Many, many portages, tree blockages and capsizes in rocky rapids. You're living on rice and beans, bathing in a bucket of cold water and paddling a marathon six to eight hours every single day. After 121 days of this, I'd forgotten the PIN numbers to my bank accounts and logins for social media—a complete systems reboot. You ask me now if I miss it, and I will tell you I am still there.
Now why do we need to save places we hardly ever go? Why do we need to save places where you have to risk your life to be there? Now, I'm not a religious or particularly spiritual person, but in the wild, I believe I've experienced the birthplace of religion. Standing in front of an elephant far away from anywhere is the closest I will ever get to God. Moses, Buddha, Muhammad, Jesus, the Hindu teachers, prophets and mystics, all went into the wilderness—up into the mountains, into the desert, to sit quietly and listen for those secrets that were to guide their societies for millennia. I go into the Okavango on my mokoro. You must join me one day.
Over 50 percent of the remaining wilderness is unprotected. A huge opportunity—a chance for us all. We need to act with great urgency. Since the 2015 megatransect, we have explored all major rivers of the Okavango River basin, covering a life-changing 4,000 miles of detailed research transects on our dugout canoes and our fat-tire mountain bikes. We now have 57 top scientists rediscovering what we call the Okavango-Zambezi water tower—this vast, post-war wilderness with undocumented source lakes, unnamed waterfalls in what is Africa's largest remaining Miombo woodland. We've now discovered 24 new species to science and hundreds of species not known to be there.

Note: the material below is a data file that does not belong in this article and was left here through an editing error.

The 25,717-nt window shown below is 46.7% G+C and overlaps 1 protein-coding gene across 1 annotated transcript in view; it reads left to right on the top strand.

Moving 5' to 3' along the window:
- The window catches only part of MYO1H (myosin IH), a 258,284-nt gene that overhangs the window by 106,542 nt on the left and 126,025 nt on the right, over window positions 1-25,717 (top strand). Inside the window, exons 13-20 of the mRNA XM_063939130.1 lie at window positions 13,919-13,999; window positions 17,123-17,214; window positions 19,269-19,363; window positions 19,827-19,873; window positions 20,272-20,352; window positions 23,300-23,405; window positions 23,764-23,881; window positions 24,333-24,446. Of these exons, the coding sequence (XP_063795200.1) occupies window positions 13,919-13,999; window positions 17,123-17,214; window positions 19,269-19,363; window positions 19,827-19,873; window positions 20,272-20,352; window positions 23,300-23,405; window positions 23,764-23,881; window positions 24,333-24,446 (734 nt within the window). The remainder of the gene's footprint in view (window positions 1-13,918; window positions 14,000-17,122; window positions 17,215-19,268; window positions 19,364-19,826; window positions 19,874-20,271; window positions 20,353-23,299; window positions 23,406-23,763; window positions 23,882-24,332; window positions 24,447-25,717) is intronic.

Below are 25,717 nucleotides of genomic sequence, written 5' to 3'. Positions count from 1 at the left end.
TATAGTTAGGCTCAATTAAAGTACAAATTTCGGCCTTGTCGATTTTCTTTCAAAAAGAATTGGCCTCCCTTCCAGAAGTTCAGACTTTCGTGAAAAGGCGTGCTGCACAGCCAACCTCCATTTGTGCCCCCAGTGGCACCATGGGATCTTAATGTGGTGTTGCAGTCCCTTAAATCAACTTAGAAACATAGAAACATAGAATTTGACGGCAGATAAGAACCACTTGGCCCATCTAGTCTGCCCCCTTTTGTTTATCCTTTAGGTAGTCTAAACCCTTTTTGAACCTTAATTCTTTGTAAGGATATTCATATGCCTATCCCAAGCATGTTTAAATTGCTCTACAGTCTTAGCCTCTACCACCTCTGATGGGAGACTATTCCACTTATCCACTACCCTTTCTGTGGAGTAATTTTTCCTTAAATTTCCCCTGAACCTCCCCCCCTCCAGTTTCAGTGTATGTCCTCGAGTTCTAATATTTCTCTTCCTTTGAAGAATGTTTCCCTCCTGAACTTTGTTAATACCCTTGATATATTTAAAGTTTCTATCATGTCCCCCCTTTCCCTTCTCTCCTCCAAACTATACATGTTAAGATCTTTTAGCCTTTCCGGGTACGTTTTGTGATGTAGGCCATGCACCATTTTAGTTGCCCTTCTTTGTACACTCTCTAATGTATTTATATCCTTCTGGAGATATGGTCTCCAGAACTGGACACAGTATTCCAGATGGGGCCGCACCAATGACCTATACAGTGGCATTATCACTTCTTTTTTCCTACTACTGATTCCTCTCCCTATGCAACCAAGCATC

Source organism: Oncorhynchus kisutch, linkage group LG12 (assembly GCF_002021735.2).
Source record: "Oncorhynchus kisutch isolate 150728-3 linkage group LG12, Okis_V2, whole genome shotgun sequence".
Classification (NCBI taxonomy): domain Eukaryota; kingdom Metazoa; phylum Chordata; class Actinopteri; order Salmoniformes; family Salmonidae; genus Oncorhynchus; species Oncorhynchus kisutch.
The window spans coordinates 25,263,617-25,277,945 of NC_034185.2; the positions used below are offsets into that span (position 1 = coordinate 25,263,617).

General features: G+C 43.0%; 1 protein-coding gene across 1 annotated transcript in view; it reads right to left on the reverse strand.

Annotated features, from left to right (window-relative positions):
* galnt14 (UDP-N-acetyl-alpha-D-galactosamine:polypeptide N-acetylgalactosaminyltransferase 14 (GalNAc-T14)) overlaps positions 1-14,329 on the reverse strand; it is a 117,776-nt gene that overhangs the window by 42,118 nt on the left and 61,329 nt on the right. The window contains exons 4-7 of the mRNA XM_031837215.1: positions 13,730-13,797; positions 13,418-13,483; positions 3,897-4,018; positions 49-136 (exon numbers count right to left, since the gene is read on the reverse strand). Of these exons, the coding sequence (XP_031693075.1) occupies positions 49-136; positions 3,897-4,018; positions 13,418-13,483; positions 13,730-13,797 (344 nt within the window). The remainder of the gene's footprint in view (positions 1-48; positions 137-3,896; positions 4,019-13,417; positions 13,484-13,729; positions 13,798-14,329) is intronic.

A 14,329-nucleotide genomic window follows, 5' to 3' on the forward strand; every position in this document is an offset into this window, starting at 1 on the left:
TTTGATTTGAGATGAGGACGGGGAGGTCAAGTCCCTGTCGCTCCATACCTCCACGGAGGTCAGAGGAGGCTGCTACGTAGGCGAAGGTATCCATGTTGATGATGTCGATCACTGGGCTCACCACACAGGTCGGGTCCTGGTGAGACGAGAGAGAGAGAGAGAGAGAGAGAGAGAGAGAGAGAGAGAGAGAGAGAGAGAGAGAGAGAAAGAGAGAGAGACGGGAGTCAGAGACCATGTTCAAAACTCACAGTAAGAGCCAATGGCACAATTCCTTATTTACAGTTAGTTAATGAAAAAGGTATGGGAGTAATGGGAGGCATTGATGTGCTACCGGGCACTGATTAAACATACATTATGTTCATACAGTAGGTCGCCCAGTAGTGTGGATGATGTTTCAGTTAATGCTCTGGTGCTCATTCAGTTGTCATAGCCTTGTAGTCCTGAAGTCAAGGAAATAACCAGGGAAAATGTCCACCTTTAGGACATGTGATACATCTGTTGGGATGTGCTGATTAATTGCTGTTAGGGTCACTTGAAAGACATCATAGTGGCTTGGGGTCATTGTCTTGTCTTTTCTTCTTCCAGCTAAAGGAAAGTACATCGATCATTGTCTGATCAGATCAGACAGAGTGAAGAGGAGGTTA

This year, we start the process, with the Angolan government, to establish one of the largest systems of protected areas in the world to preserve the Okavango-Zambezi water tower we have been exploring. Downstream, this represents water security for millions of people and more than half of the elephants remaining on this planet. There is no doubt this is the biggest conservation opportunity in Africa in decades. Over the next 10 to 15 years, we need to make an unprecedented investment in the preservation of wilderness around the world. To me, preserving wilderness is far more than simply protecting ecosystems that clean the water we drink and create the air we breathe. Preserving wilderness protects our basic human right to be wild—our basic human rights to explore.